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Thank you very much.
Mr. JUDD. I would like to associate myself wholeheartedly with the remarks of the chairman, and to say that while I do not know who your successor is, he will have to be a mighty good man to win so important a place and achieve as much influence in the Congress in 2 years as you have. We are sorry to lose you; you can be sure of that.
Mrs. BOLTON. Mr. Lodge. Mr. LODGE. I would like to say that it is a matter of very deep personal regret to me that such a learned successful and high-minded public servant as yourself will not be in this body next year. I think you have made a very distinguished contribution to the deliberations of this Congress.
Mr. CHADWICK. Thank you, Mr. Lodge.
The next witness will be Mr. Gwinn, a colleague from the State of New York.
STATEMENT OF HON. RALPH W. GWINN, A REPRESENTATIVE IN
CONGRESS FROM THE STATE OF NEW YORK
Mr. Gwinn. My name is Ralph W. Gwinn, Twenty-seventh District, New York.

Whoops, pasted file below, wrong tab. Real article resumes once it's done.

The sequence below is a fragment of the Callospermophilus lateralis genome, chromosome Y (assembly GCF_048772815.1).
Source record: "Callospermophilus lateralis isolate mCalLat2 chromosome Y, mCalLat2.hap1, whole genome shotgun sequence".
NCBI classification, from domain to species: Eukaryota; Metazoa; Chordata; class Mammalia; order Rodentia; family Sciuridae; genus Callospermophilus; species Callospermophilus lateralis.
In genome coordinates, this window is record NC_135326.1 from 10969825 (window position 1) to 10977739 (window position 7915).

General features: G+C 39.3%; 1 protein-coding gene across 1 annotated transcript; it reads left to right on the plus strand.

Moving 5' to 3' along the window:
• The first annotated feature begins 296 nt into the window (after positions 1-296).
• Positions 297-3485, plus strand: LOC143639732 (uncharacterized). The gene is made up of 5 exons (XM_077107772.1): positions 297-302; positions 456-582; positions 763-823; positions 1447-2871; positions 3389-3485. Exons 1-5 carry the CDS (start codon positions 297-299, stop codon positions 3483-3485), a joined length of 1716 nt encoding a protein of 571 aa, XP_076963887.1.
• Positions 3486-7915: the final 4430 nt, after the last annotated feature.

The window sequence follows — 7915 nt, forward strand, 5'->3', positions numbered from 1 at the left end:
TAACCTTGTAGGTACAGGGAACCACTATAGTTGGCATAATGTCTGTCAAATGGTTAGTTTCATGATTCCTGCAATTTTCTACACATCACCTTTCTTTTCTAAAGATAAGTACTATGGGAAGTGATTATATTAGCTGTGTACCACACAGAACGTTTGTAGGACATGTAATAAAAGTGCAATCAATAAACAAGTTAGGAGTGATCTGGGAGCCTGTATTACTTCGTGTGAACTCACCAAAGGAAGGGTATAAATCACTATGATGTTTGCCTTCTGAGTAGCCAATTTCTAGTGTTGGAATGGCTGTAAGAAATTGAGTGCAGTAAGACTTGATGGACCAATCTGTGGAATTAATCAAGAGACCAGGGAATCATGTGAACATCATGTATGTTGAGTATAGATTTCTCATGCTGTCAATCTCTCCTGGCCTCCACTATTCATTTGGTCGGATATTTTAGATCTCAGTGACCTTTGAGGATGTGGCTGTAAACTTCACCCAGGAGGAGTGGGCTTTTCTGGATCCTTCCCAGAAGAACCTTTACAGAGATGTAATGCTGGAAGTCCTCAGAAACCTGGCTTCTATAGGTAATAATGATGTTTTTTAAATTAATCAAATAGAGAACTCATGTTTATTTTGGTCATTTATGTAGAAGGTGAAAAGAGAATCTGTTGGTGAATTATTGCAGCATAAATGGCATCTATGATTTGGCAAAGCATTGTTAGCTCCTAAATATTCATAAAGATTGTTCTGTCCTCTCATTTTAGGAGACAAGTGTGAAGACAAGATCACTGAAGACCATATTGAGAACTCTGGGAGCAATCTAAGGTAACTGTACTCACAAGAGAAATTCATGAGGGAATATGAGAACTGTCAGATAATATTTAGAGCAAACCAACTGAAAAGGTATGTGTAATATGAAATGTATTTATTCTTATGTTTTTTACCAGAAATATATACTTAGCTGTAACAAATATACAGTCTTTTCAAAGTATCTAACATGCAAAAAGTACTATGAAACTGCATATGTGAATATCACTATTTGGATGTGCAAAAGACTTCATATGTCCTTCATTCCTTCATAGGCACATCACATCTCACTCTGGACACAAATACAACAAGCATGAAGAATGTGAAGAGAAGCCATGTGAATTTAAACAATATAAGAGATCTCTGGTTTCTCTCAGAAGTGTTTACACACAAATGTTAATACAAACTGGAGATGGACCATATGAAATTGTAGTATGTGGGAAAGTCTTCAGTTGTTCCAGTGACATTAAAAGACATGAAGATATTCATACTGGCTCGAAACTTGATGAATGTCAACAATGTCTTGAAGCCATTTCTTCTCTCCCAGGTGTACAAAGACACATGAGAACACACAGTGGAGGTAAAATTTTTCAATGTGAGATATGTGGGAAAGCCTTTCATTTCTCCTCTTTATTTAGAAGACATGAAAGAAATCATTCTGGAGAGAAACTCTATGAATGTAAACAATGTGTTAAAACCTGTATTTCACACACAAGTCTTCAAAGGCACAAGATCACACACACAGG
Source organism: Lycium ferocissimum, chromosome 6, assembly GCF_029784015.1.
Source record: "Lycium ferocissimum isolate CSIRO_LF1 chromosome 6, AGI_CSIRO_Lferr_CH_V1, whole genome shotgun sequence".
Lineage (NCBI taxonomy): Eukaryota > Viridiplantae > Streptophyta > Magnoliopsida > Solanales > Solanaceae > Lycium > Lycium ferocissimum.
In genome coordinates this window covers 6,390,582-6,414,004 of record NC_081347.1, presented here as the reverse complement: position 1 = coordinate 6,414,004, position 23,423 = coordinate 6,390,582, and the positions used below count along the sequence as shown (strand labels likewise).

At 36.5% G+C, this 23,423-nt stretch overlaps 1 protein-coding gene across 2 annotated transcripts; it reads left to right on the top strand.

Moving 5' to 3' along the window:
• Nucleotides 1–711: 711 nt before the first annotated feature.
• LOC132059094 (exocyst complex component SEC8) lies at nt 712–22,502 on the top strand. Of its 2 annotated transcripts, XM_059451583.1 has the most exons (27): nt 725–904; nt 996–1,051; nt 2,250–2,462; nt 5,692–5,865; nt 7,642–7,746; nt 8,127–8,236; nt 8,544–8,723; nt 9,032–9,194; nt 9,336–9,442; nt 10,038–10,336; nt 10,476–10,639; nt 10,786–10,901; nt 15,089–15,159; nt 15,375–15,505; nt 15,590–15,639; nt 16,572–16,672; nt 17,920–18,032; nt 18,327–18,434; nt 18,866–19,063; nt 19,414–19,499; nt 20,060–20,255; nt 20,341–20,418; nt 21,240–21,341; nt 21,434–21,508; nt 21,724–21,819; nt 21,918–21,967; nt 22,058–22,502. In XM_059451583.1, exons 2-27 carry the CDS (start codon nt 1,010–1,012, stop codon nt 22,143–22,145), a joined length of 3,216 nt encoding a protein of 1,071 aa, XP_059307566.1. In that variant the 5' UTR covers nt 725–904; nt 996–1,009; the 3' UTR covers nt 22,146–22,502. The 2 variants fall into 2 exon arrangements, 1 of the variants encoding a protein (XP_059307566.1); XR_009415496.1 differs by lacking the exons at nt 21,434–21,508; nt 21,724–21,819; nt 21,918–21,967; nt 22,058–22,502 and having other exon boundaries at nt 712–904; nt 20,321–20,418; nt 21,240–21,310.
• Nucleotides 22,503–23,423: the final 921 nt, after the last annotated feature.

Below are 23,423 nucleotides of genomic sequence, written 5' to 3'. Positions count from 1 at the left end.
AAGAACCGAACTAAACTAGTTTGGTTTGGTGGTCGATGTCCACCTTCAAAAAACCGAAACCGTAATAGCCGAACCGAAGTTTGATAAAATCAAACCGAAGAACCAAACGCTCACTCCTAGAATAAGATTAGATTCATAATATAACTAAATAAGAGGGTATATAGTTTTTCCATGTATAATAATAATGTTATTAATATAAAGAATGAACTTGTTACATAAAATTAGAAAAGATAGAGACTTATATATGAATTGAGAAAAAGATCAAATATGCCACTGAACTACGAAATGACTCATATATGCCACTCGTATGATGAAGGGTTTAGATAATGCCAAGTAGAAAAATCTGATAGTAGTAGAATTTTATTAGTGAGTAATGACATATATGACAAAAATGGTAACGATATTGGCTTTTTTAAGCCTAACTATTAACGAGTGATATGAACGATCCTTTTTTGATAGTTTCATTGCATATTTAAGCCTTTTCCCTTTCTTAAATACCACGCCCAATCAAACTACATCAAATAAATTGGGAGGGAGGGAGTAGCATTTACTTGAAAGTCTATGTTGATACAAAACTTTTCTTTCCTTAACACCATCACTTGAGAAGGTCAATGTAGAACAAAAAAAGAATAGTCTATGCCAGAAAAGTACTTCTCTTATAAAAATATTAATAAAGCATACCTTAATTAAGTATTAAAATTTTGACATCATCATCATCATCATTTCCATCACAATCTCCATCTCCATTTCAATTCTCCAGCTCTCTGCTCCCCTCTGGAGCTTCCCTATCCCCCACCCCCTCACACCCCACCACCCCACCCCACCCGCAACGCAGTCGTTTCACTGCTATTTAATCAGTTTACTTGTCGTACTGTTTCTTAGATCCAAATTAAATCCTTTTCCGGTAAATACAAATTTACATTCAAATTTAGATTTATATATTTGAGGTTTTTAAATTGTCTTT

I appear for Resolution 167 and have submitted myself a concurrent resolution of the same character.
Madam Chairman, I would like to bring to the committee a little history of the metropolitan police of the city of New York and the experience of that organization. It may have a parallel bearing upon the present organization of an international police.
Less than 100 years ago New York City was divided into separate wards. There were good wards, and there were very tough wards. Each ward was self-sufficient. It had its own police force, its own marshals, its own judges. The police and the marshals from one ward could not go to the other ward. They could not even go across the line to chase a criminal. Lawlessness developed. Raids came out of the bad wards. Men with guns and bombs and mobs of people attacked the law-abiding wards.
Finally, the metropolitan police force, which now consists of 18,000 police, were inaugurated for the city as a whole. Ammunition was destroyed in the wards finally. Guns and all manner of instruments for carrying on violence were taken away. Only those who showed a reason for having a gun could be licensed to carry a gun. Order quite generally prevailed. No mass movements of lawless men now ever appear on the scene; their mass movements of instruments of attack, such as bombs and guns, no longer appear.
Now, it seems to me that that same situation faces us in the world. We must limit the carrying of bombs or guns or bacteria, or other instruments for mass destruction. They must be cleaned up.
Such manufacturing centers or such harboring centers must not even be allowed to accumulate or get started. If they are started they must be destroyed.